Why was literacy so low in the Ottoman Empire?

By: | Post date: 2016-09-18 | Comments: No Comments
Posted in categories: History, Modern Greek

Yes, Arabic script was a spectacularly bad fit for Turkish. But a more proximate reason, surely, was that mass literacy presupposes printing—and the Ottomans did not allow printing in a Muslim language. (They didn’t allow it in Christian Greek either, but at least Venetian printers were able to capitalise on that.)

Global spread of the printing press

Due to religious qualms, Sultan Bayezid II and successors prohibited printing in Arabic script in the Ottoman empire from 1483 on penalty of death, but printing in other scripts was done by Jews as well as the Greek and Armenian communities (1515 Saloniki, 1554 Bursa (Adrianople), 1552 Belgrade, 1658 Smyrna). In 1727, Sultan Achmed III gave his permission for the establishment of the first legal print house for printing secular works in Arabic script (religious publications still remained forbidden), but printing activities did not really take off until the 19th century.

1727: First press for printing in Arabic established in the Ottoman Empire, against opposition from the calligraphers and parts of the Ulama. It operated until 1742, producing altogether seventeen works, all of which were concerned with non-religious, utilitarian matters. Ibrahim Muteferrika.

1779: Abortive attempt to revive printing in the Ottoman lands, by James Mario Matra (Briton).

[Btw, Wikipedia? What printing in Greek communities? Judaeo-Greek doesn’t really count as the “Greek community” in this context. Citation needed.]

On the late adoption of the printing press in the Ottoman Empire

It is clear from the historical evidence that the professional manuscript scribes were violently against the printing press because they did not want to lose their jobs.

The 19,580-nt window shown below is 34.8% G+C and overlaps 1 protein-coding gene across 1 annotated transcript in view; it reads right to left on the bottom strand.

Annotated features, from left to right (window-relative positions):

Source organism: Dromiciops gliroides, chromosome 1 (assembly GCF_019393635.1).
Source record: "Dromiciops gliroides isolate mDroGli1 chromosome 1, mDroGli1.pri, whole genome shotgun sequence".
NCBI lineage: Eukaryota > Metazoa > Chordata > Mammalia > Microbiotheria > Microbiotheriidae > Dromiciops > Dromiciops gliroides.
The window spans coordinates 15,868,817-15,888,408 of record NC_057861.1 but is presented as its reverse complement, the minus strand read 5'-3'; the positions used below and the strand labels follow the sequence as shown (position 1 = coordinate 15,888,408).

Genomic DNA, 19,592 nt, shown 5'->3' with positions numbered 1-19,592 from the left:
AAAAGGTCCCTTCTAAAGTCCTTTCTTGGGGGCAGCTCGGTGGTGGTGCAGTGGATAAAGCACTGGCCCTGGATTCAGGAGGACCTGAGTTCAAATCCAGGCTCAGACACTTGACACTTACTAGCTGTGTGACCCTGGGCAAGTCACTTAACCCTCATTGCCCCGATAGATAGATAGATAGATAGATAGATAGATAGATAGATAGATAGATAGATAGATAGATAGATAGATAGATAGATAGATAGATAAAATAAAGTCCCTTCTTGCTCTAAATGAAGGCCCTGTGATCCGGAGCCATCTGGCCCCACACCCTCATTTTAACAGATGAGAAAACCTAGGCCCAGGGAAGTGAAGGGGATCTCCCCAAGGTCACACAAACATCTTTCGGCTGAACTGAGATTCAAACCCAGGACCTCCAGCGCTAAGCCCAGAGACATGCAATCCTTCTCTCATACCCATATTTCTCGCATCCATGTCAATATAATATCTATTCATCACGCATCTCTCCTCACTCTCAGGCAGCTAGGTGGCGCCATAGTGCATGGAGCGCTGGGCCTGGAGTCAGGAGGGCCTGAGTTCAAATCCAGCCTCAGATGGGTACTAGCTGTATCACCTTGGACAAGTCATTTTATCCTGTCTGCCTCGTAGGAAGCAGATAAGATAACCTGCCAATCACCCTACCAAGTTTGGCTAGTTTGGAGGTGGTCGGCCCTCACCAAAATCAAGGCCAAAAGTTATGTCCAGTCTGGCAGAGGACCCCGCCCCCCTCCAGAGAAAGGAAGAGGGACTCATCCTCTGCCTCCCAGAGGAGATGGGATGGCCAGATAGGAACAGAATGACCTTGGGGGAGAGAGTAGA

It is not so clear that the clergy of that era were against the printing press even though historians show evidence that it was the case. In the current intellectual climate of religious fervor in Turkey the prevailing opinion is that the clergy of the 16th, 17th, 18th centuries were not against the printing press. They say that the printing press was rejected because of the strong opposition of the calligrapher/scribe class. This begs the question: if the clergy were not against the printing press why Muteferrika or others were not allowed to print religious books?

Myths and reality about the printing press in the Ottoman Empire (which looks like a weak apologist account to me—they didn’t allow it because it wasn’t as pretty as manuscript? And only the scholars needed to read anyway? Really?)

Printing banned by Islam? (Christian polemicist, but consistently with scrupulous scholarship)

Answered 2016-09-18 · Upvoted by

Lyonel Perabo, B.A. in History. M.A in related field (Folkloristics)

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